While some gadgets track your workout like a silent gym partner, FitBug can put you through an actual regimen with its newly-released built-in coach. The micro-sized Orb, Air and Go trackers from FitBug already document your sleep, meals and activities, outputting them to a companion app accessible from your computer or mobile device. The kicker is that they now come armed with KiK, a feature that allows users to download various personalized, 12-week fitness regimens to reach specific weight or activity goals. Along the way, your custom KiK Plan will give you feedback on how many calories you should aim to eat, tell you how active to be and even give you a virtual thumbs up when you’re doing well.
Yes, it’s a band that, much like the Atlas fitband, measures every exercise you can hope to do in a gym. Where it differs from Atlas, however, is that it goes one step further by giving you direct feedback on how to use those sometimes-overwhelming metrics. The companion app lets you choose a specific fitness goal, helps you plan a workout to reach it (including number of sets and reps) and tells you how to adjust your exercises depending on whether you should be lifting more or less—not unlike a good gym partner. Born in Toronto, another way Push one-ups simple repetition counters is by measuring your physical strength using its algorithms, easily and accurately calculating figures such as your one-rep maximum loadout so you can stay injury-free. Despite its planning features, Push’s experience can also be taken off the rails in a free-mode workout.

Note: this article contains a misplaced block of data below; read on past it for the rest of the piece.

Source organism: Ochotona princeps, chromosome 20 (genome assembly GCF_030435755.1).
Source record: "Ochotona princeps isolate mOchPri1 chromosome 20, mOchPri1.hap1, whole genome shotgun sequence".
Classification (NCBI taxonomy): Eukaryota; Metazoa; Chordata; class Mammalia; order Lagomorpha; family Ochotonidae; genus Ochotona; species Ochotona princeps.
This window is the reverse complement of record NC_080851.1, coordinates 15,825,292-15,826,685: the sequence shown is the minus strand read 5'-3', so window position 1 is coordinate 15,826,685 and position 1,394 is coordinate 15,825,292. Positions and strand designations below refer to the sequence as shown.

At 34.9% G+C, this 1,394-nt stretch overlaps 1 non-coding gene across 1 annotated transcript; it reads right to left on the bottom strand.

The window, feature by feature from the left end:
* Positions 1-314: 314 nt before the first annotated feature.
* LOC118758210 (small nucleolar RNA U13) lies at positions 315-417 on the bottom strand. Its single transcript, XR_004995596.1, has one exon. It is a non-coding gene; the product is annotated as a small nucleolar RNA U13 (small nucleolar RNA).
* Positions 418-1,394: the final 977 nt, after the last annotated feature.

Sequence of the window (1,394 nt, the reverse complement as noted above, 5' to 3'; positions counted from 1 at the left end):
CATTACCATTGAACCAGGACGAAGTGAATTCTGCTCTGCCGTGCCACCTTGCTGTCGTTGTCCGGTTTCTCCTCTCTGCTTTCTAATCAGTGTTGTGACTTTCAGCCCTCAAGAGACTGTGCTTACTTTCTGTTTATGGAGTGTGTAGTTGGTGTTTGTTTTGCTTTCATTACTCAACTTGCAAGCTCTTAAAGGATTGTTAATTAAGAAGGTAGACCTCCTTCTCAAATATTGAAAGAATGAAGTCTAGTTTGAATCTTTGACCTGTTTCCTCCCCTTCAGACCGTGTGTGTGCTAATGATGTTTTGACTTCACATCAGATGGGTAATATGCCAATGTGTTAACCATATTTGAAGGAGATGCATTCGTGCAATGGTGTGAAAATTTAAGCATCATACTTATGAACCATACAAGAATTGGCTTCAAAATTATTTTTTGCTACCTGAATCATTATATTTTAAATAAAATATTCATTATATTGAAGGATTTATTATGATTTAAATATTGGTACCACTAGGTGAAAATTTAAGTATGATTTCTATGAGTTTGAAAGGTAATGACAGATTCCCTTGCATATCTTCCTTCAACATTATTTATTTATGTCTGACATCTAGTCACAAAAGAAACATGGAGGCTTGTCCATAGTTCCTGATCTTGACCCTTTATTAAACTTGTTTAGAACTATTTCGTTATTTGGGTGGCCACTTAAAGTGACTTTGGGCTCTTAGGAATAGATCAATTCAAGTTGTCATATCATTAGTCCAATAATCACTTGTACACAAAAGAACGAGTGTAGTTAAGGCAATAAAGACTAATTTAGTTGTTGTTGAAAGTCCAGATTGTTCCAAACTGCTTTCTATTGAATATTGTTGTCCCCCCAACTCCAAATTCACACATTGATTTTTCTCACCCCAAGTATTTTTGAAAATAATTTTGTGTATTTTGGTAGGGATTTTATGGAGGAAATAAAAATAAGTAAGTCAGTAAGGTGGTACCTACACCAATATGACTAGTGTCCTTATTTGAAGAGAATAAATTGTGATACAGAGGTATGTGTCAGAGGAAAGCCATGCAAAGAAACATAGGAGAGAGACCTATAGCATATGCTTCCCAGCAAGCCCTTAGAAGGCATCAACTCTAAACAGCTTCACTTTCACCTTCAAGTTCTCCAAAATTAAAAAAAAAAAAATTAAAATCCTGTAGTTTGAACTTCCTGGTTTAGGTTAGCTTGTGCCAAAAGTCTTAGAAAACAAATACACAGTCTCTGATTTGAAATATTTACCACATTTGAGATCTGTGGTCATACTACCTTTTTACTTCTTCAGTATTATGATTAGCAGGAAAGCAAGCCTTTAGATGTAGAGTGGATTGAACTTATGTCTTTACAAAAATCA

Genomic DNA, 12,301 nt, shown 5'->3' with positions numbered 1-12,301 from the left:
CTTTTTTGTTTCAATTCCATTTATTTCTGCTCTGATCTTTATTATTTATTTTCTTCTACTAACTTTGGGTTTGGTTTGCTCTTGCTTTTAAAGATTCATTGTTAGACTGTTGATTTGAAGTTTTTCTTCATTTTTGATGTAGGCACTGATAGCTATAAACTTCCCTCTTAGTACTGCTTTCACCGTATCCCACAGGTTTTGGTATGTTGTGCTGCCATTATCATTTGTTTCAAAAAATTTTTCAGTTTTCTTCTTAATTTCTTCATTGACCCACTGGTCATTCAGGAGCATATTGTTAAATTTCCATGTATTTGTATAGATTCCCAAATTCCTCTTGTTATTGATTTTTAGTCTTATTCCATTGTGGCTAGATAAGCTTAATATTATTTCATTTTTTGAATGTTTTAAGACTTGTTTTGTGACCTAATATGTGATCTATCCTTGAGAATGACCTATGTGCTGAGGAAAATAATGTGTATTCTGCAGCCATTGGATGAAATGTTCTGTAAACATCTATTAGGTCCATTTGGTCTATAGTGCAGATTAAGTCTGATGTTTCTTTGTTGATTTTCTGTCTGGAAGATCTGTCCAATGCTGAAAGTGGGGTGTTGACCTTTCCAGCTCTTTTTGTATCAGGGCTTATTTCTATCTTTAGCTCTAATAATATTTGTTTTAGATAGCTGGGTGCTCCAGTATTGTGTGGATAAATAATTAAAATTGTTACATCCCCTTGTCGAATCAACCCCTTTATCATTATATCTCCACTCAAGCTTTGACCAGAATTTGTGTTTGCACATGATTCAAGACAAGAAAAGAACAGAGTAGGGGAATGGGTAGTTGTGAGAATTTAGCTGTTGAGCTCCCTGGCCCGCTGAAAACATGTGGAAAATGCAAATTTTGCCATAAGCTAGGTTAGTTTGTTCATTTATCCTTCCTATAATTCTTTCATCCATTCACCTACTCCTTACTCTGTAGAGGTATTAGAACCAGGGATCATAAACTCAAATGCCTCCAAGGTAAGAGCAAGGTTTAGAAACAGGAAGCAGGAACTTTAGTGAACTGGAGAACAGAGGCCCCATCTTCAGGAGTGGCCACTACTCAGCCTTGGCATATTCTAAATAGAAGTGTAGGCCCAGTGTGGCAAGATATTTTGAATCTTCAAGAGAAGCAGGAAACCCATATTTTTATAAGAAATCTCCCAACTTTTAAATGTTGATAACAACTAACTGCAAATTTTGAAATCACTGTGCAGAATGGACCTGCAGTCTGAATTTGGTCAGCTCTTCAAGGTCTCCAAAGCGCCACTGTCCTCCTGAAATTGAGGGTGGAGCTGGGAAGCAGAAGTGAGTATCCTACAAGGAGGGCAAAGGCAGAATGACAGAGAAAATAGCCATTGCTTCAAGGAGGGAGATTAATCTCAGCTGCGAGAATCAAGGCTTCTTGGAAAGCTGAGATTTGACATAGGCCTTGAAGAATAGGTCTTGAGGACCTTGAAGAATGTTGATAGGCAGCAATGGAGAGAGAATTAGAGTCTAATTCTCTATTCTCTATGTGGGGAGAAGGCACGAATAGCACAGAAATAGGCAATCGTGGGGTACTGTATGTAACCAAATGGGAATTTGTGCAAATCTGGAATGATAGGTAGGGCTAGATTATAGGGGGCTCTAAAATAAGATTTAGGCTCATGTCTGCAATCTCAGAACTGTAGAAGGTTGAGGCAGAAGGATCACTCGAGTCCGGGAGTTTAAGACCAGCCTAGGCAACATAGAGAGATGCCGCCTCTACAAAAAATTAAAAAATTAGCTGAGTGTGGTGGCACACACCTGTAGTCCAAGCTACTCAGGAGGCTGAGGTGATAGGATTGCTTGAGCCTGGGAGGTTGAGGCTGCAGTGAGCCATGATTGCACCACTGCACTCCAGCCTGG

It’s not easy to cram an actual piece of workout equipment into a package small enough to still call a gadget, so in that sense the Tao WellShell is a bit of a rarity. The pocket-sized digital device aims to give you a workout at your desk or in rush hour traffic using isometric strength training—the principle behind yoga and pilates, which force you to hold poses to build muscle. You exercise with it by squeezing and releasing it between your hands, arms or legs, helping you tone up and improve circulation among other benefits. Sensors embedded in the device tell you how long to hold each pose and how much strength to apply. When you’re not squeezing the device, the WellShell also tracks the basics, including miles walked, steps taken and heart rate.
This device doesn’t give you much of a workout, but its simple benefits are far-reaching. Lumo Lift is the first device to actively measure your posture. When it senses that your back or neck are out of alignment (which happens more often than you think sitting in front of a computer), Lift gives you a gentle vibration to nudge you back into shape. It might sound a little trivial, but good posture is linked to better circulation, mood and confidence.